by Meghna MehtaNov 04, 2020
Coming alive, seemingly from the pages of a 40s Batman comic book, the Pencil Tower Hotel is New South Wales-based architecture studio Durbach Block Jaggers’ winning entry for the City of Sydney Design Excellence Competition, and an improbably narrow skyscraper proposal, no wider than your own living room. I am particularly reminded of production designer Anton Furst’s work in creating the Gotham of Tim Burton’s 1989 classic comic book caper, Batman, for which he took on a unique design aesthetic: a combination of the principle of the gothic, the material of the brutalist, and the clean lines of the modernist style, to create an architecture that was literally otherworldly, creating layers that weren’t reflective of any particular time period. Rooted mostly in fantasy, Furst’s Academy Award winning design made Gotham a rare reverie vision and an isolated urban occurrence. While the vision for the Pencil Tower Hotel qualifies to be placed inconspicuously within the skyline of Burton’s and Furst’s Gotham, the project here is touted to be a reality, making its structural and spatial considerations an interesting academic study.
The entire narrow vertical extrusion of the Pencil Tower is proposed to stand on a multi-storey podium, and while the majority of the tower’s ‘functional’ body, rising above, lies relatively unadorned, mimicking the distinct yet now widely adopted geometrical facades of skyscrapers in metros everywhere, the podium is aptly “dressed” as the public edifice of the building. It reflects the design and character of its heritage neighbours, using the language of a grand arch in brickwork that encloses a large keyhole window, through which one may view a three-storey urban room. Visible from the street and an intended part of the public edifice of the building, the urban room houses a lobby, cafés and lounges across different levels. At the top of the podium, the building mass offsets significantly to create a walled courtyard garden overlooking the street.
The form of the narrowly cuboidal tower itself is an iteration of the classic column, simulating its compression and extension through a continuous abstraction of its base, shaft and capital. While the podium is the base, the shaft is manifested in the immensely striated façade. Beginning with compressed horizontal screening, flushed with the outside frame of the confined body of the tower, the façade eventually gives way to exaggerated verticals towards the top. While the horizontal striations reflect the height of the slab, the handrails at the floor landing levels, and the door head heights in the interiors of the buildings, the vertical striations reflect the spatial programming of typical floors, with compact hotel rooms on each floor, cited to be closer to plane and train compartments as opposed to conventional hotel rooms by the architects. With typically six rooms per floor, the hotel will also have large backhouse areas in the basement and podium, with dedicated goods and services lift and cleaning/store room adjacent on every third hotel floor.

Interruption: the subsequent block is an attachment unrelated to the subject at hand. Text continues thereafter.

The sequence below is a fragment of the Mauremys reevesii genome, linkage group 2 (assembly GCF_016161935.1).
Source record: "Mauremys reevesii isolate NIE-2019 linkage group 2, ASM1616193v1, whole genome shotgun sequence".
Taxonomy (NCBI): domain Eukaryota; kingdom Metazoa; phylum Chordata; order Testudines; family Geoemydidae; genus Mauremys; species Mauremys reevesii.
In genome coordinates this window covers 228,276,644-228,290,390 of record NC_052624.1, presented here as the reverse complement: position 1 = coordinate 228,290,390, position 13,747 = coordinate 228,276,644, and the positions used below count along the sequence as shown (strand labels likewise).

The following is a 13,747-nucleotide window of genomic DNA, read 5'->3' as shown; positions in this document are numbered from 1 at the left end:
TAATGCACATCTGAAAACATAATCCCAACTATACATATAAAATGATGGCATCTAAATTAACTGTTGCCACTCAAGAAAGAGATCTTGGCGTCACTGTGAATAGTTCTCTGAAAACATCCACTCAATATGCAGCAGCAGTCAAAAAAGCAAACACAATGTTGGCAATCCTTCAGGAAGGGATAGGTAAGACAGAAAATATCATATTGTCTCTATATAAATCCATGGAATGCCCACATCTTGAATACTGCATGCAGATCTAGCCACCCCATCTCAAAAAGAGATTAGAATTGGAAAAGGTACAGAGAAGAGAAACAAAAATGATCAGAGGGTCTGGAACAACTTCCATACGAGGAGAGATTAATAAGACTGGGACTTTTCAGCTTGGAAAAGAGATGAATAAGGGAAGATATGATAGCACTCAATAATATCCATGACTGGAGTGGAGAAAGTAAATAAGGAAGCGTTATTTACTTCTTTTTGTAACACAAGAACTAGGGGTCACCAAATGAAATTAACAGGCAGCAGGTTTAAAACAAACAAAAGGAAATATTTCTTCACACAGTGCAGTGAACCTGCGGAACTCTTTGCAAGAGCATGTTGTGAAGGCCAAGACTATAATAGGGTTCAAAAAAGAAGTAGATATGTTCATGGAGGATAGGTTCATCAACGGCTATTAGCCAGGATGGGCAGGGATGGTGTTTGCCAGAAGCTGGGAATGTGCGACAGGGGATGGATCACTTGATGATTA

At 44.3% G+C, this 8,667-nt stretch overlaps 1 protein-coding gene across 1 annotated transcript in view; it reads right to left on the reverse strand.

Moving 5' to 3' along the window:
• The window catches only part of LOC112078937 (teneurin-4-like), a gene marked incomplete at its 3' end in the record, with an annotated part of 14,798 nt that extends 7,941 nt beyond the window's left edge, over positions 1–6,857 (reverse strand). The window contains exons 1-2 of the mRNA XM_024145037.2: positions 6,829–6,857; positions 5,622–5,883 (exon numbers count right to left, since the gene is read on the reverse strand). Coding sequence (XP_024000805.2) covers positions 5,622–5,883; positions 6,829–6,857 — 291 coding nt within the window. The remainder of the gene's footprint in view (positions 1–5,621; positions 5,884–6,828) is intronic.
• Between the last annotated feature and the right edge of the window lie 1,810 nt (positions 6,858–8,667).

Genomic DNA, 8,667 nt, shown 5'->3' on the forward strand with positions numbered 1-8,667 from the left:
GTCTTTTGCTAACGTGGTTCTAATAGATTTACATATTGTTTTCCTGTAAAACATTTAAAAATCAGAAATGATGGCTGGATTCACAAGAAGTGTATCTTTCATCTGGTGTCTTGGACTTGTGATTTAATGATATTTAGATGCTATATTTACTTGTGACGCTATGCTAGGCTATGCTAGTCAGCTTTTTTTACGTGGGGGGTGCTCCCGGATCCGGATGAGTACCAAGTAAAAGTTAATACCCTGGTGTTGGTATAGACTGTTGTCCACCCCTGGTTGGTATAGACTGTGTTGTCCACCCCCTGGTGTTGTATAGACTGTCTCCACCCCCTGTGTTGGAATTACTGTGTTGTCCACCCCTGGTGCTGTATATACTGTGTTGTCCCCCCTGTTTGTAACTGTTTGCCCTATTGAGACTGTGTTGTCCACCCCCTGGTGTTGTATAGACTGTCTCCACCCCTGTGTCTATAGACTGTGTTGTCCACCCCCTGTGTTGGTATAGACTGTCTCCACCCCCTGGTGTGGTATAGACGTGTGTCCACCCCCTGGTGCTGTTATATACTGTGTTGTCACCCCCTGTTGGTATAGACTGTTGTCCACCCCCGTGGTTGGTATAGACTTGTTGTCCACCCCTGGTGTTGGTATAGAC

The capital of this “column” emulating building is an elaborately designed “flying balcony”, a rooftop sundeck with an inward curving soffit. While the floor houses other in-house facilities for its resident guests including a pool and a “hammam” spa, the soffit underneath is lined with bright, reflective tiles, visible from the street below and in the distance, from the city as well. Each of the designated rooms on the floors below is designed to have a keyhole shaped orifice that gathers light from the street, rear court, or internal voids, tiled to reflect light and colours into rooms.
As can be expected, the primary challenge for the building comes in the form of structural considerations. Given the narrow frontage and the slenderness of the structure, while the first six levels of the podium can be built using conventional methods: flat RCC slabs supported on walls and columns, crane access above level six becomes a major challenge. To overcome that, the structural design envisions permanent steel slab forms and permanent formwork for walls that can be handled and assembled without a crane. The floors and walls would then be reinforced following detailed 3D structural analysis. Interestingly enough, upon completion, the Pencil Tower Hotel would be only 0.3m (1 foot) narrower and 12m higher than the thinnest building in Australia in Melbourne, the Phoenix Tower in Flinders Street, instating Sydney with the title. This improbable compound of buildings is charmingly dubbed the ‘sky scratcher’ category, comprising buildings that are too narrow to really qualify as a skyscraper.
Name: Pencil Tower Hotel
Location: 410 Pitt Street, Sydney, Australia
Architects: Durbach Block Jaggers
Client: Tricon Management Group Pty Ltd
Site Area: 345m sq
FSR: Max allowable 15.4:1, achieved 14.33:1
Total Built Up: 4,950m sq
Height: 32 storeys / 106m
Width: 6.4m wide Pitt Street frontage
Program: Three storey urban room housing lobby, cafe & lounge fronting Pitt Street, 173 hotel suites, Rooftop hammam, pool & spa
Structural Engineer: Richard Green Consulting/TTW